I once came very close to receiving an experimental vaccine that, let's face it, could conceivably have killed me. In retrospect, I'm glad the researchers running the trial decided that I wasn't eligible to be a study subject. But at the time I was actually disappointed when they turned me down.
I'm planning to write a feature about people who volunteer for clinical trials, why they do it, and what they get out of it. In my case, I was just doing my job; I was a reporter chasing a good story.
The vaccine I was willing to get injected into my shoulder was an experimental vaccine against West Nile virus. The experimental elixir wasn't made from West Nile virus itself, but it did contain snippets of DNA identical to those found in the virus, which can kill people, birds, and other animals. DNA vaccines are a relatively new type of vaccine, and it's not yet clear how safe or how efficacious they tend to be. (In theory, they're safer than live-virus vaccines, which can cause low-level infections in recipients.)
It turned out that I wasn't a useful subject for the trial because I had received a yellow fever vaccine several years earlier. Yellow fever and West Nile cause similar immune responses, which meant it would have been difficult for the researchers to determine, through follow-up blood testing, whether I had developed immunity to West Nile or whether I was simply immune to yellow fever.
In the end, I contacted another study volunteer (a guy who proved to be eligible and did receive the experimental shot) and wrote the story about him rather than about my own personal experience, which had been my original plan.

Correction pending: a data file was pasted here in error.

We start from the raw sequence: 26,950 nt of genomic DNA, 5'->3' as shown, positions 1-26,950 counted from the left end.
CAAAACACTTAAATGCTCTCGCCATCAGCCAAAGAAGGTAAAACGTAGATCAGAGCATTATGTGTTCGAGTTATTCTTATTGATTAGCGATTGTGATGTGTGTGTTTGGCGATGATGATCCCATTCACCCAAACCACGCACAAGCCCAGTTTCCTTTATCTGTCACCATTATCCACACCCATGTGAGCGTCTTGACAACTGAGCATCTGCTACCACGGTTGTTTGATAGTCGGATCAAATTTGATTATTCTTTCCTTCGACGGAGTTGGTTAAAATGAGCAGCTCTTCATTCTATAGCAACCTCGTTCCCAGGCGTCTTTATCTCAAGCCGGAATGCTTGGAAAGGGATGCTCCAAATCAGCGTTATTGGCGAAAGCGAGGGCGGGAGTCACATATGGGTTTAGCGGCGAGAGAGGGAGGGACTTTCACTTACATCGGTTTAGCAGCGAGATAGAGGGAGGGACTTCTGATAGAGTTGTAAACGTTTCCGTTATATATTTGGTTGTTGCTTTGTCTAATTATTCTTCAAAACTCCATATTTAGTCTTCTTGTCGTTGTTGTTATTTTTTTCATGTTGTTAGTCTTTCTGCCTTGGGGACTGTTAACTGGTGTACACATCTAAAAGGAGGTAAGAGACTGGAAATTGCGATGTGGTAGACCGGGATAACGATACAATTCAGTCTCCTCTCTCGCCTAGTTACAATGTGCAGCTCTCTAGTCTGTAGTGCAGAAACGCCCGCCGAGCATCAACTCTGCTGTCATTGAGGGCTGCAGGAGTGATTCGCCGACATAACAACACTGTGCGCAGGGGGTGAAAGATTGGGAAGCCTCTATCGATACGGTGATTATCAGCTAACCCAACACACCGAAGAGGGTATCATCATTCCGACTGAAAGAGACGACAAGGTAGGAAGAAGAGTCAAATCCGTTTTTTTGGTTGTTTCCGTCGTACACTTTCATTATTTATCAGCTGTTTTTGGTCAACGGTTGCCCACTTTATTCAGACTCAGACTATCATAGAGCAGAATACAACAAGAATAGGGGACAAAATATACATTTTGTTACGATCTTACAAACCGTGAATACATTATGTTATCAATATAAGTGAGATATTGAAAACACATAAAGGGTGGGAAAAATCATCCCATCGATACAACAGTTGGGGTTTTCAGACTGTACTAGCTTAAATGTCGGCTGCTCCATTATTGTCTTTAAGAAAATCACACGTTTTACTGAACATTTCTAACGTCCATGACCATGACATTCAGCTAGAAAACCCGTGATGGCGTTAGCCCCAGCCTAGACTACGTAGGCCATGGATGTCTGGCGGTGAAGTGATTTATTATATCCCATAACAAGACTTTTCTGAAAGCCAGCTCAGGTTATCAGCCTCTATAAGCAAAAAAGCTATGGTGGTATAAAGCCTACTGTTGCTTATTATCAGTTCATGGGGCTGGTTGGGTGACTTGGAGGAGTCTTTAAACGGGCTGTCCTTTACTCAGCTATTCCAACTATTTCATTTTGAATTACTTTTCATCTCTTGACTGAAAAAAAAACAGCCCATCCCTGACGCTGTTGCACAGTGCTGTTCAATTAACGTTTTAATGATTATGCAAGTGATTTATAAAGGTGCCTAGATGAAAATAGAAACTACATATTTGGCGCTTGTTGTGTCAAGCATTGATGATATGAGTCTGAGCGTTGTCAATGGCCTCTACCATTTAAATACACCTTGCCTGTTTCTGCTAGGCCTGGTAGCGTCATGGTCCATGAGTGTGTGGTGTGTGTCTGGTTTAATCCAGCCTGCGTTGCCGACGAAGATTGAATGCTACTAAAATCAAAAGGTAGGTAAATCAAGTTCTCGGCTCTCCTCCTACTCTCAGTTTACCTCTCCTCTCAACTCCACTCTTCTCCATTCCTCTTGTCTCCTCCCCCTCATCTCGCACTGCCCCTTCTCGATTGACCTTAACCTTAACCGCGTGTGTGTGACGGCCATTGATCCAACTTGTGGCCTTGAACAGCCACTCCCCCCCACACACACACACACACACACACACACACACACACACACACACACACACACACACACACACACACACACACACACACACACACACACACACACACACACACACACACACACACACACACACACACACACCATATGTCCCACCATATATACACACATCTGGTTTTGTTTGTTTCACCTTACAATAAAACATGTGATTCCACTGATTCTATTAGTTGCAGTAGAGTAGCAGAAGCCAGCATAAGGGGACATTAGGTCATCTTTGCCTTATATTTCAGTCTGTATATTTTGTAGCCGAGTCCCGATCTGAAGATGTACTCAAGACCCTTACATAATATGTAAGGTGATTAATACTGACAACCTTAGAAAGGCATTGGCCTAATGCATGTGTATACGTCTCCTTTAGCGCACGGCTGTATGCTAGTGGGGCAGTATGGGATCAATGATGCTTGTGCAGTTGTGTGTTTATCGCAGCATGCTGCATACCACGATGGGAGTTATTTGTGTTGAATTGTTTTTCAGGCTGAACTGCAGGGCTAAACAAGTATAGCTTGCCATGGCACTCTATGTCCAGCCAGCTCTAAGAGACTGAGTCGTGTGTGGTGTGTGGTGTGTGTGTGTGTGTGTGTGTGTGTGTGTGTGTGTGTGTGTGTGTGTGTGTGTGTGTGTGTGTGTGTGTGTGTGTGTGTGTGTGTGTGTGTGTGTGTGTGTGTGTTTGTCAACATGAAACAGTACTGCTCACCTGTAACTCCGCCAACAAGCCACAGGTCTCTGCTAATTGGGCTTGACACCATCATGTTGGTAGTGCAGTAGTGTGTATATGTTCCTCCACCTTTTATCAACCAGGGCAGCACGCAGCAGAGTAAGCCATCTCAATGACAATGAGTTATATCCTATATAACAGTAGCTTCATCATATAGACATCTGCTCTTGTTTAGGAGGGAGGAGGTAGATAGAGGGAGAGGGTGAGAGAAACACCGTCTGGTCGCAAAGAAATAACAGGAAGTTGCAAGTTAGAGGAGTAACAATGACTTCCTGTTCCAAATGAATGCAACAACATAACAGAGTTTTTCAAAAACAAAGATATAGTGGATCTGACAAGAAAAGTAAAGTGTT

On another occasion, I considered participating in a so-called phase 1 trial, which was designed to test the safety of a medicine researchers hoped could prevent malaria. But I never volunteered for that one. Several of my family members talked me out of it, and I'm glad they did. Drugs can sometimes cause severe damage to the liver, kidneys, or other organs, and that particular drug had never been tested in humans. It seems half-crazy to me now that I almost took that risk. As my wife put: "I guess you were young then, and feeling invincible."
Invincible or not, some people volunteer for clinical trials again and again. In at least one area of Switzerland, medical researchers have created a registry of healthy volunteers in order to "encourage responsible participation in medical research." That's code for "make sure overzealous volunteers aren't participating in multiple trials at once," since that could foul up researchers' conclusions. In the first three years of the registry's existence, they identified almost 200 "habitual or regular volunteers." Some volunteers join study after study because they like the level of attention that medical researchers lavish on study subjects. Others do it for the cash compensation that some trials offer, although there are ethical restrictions on how much researchers can pay their volunteers.
I did eventually join a clinical trial, but the treatment being tested was about as innocuous as you can imagine. Researchers recruited volunteers who were suffering from insomnia (which I had at the time) and tested whether those who were given a little device started to get better sleep. That experimental device told volunteers when to sleep and when to do certain other activities. But I never got to try it out; I was assigned to the study's control group and all I got was a book, titled No More Sleepless Night, that I was told might help me beat insomnia. Maybe it did help. I can't be sure.
Have you ever volunteered, or even considered volunteering, to participate in a trial? What would it take to get you to do it—cash, better care, the knowledge that you'd be serving humanity?